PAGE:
German Shepherd Dog > When was she born? (48 replies)
by Blitzen on 13 July 2012 - 17:18
I have a different take on this ....IMO there is a big difference. Modern dogs - shorter backs, deeper chests, toplines are not flat, they drop off too soon so croups are steeper, and tail sets are most likely lower as a result. IMO the "modern" dogs lack the athletic look of the dogs of the past. They look too ponderous for me. Pasterns and rear angulation seems about the same, the modern dogs here appear to have longer upper arms which may or may not give them more reach than drive. I'm guessing the modern dogs have more rib spring that the olders dogs. It would be great to be able to see these dogs move.
by FerrumGSDs on 13 July 2012 - 17:23
|yes Mirasmon, do you see longer upper arm in the more recent dogs? what do others think? for me these more recent dogs have better shoulder.|
Susie, the lower two differ a bit more, behind one is further away so te angles differ, the bottom dog seems to have longer rear leg bones in proportion and so it would not look as high withered if the stacks were identical.
by FerrumGSDs on 13 July 2012 - 17:25
|Blitzen beat me to the upper arm topic!|
by Blitzen on 13 July 2012 - 17:35
|It's that great minds thing, Ferrum|
by susie on 13 July 2012 - 17:50
|The shoulders are better today, for sure!|
Deeper chests today ? Take a look at Marko Cellerland, born 1967 or 68
there were several lines with (very) deep chests and short backs...
The toplines haven´t been flat for decades, in some lines they are too much today, there are roached backs in some lines, but believe me, most breeders and judges work against this nonsense.
Colour changed, coat changed...
by Blitzen on 13 July 2012 - 18:31
|I always select Marko as my favorite dog of all time (judging from photos, never did see him). He has a longer loin than the modern dogs posted here, it just gives him a more athletic, balanced look - he doesn't look as ...uh...restricted, inflexible, ungainly as the more modern dogs and I think his tuck up is more pronounced too. Do they use that term in Europe? Maybe it's an AKC thing LOL.|
I want a GSD that looks like he or she could tend 24/7 in any terrain and weather. I just don't see that in most of the recent Siegerschau Va dogs I see in photos. Personally, I think a well built WL looks more like my idea of the ideal GSD with less bling. I will never make it to the BSZS, but I do get to some good sized SV shows here and IMO American breeders are producing better dogs than the German dogs I see in photos. I wonder if they will ever be able to claim their rightful place in the German show world. Tis complicated.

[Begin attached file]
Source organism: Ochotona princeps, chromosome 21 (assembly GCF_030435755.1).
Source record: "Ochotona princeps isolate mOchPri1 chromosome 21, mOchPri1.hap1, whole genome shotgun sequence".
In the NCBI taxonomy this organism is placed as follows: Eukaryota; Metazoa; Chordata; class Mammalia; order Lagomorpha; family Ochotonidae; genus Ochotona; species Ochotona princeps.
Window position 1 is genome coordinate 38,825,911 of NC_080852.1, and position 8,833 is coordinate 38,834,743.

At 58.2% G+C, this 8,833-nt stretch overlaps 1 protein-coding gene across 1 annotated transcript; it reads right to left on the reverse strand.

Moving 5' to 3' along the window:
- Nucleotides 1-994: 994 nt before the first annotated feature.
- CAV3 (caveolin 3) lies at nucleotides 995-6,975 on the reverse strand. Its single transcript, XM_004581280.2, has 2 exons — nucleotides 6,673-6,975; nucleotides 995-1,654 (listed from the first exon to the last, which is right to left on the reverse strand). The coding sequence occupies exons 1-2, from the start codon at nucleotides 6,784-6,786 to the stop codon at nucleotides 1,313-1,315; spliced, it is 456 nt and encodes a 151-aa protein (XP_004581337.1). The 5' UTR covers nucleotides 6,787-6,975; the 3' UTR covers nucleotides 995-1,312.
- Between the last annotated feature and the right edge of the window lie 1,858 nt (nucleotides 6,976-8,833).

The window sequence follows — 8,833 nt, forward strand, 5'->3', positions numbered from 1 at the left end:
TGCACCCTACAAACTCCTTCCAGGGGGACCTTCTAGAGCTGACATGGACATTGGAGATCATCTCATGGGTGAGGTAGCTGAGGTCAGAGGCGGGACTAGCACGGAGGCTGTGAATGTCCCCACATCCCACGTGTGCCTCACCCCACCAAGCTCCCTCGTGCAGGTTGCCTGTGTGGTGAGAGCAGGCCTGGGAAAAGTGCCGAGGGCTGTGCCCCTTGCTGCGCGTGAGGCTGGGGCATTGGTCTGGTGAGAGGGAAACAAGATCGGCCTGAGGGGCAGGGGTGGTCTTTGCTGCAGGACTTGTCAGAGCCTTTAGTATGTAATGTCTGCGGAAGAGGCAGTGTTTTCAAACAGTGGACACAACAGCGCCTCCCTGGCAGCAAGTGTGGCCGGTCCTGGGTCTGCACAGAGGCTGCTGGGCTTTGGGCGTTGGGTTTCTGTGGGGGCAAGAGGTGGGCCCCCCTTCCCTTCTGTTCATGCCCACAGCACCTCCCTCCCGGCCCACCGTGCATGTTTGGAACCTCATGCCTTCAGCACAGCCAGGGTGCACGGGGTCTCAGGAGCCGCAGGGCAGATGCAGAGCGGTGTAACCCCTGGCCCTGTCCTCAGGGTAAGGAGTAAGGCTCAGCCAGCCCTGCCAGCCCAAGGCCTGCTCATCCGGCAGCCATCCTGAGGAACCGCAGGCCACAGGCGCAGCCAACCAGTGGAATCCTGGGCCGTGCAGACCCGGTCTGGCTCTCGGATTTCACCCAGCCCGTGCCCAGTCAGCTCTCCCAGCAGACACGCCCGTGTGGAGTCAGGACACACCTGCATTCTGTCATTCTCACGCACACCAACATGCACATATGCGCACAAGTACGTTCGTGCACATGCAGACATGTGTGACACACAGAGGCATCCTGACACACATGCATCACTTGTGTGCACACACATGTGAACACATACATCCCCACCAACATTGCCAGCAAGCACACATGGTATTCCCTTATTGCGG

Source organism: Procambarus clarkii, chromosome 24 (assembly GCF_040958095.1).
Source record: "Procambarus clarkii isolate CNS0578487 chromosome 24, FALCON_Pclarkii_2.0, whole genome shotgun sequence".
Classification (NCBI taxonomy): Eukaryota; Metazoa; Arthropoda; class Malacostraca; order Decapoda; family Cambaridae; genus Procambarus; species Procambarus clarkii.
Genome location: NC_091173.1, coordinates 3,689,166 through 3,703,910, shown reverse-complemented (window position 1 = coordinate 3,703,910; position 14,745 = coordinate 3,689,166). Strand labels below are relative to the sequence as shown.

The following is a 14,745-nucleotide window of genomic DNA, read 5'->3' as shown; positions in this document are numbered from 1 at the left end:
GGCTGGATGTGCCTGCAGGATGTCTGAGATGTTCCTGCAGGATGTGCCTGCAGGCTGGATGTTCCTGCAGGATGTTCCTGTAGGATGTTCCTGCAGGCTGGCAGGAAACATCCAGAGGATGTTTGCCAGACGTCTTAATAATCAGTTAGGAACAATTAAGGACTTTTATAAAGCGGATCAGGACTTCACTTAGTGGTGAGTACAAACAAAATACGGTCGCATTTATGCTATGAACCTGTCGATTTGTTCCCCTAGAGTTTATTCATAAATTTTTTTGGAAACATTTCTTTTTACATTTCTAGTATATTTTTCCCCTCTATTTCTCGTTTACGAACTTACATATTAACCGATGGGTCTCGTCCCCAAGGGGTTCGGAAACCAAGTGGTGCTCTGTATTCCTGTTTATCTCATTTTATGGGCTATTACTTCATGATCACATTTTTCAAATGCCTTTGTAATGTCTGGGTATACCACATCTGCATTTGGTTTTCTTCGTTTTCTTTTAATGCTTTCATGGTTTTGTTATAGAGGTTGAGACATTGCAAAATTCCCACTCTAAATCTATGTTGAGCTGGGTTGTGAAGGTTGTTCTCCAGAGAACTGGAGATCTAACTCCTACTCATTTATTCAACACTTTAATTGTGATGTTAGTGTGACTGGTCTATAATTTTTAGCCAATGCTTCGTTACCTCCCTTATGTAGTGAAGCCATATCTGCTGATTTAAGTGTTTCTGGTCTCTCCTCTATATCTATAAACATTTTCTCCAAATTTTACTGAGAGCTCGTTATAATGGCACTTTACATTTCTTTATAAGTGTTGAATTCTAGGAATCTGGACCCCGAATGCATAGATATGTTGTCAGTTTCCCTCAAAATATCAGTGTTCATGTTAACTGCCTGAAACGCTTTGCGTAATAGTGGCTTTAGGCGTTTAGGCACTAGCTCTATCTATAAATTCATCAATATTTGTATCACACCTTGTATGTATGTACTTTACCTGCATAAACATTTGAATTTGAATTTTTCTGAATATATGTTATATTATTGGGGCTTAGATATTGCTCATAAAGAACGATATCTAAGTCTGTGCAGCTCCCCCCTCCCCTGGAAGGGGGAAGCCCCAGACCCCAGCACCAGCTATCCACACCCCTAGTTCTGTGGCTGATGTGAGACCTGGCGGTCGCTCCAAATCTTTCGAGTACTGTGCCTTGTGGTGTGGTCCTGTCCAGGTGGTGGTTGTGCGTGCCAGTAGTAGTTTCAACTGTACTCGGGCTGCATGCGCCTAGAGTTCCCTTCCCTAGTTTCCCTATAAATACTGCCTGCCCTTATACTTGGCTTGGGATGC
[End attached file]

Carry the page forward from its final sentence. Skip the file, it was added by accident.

by susie on 13 July 2012 - 18:50
|Tuck up??? Bling???|
I hate this language barriere...why the hell don´t all owners of German Shepherds learn German?!?
In my opinion we are not this far away to each other.
The main difference ( in my personal opinion ) between the shepherds out of the sixties and the ones today is elegance.
In former days the dogs looked more squared, like older cars.
Today some dogs look like created in a wind channel, but if you take a look at the skeleton and the angulations, not much changed at all.
Think about Marko in black and red, with a fluffy shiny coat, you would be surprised.
by FerrumGSDs on 13 July 2012 - 18:51
|Marko looked harmonious, That may be the only image I have seen and he was overstretched but looked great in that image.|
I'm testing the add picture feature. anyone want to guess the bloodline?
by susie on 13 July 2012 - 19:06
|...American breeders are producing better dogs than the German dogs I see in photos|
American breeders produce wonderful dogs, not better than the Germans, but for sure not worse.
I have been in the States several times, visited several siegershows. The dogs shown in the puppy classes are of grat quality for years now, but most of them don´t become trained and titled later on, they are lost for the breed. This is the main American problem - very good breeding stock, but no development. Result: The Americans buy titled dogs from Europe, breed good puppies out of them and again the next generation is lost.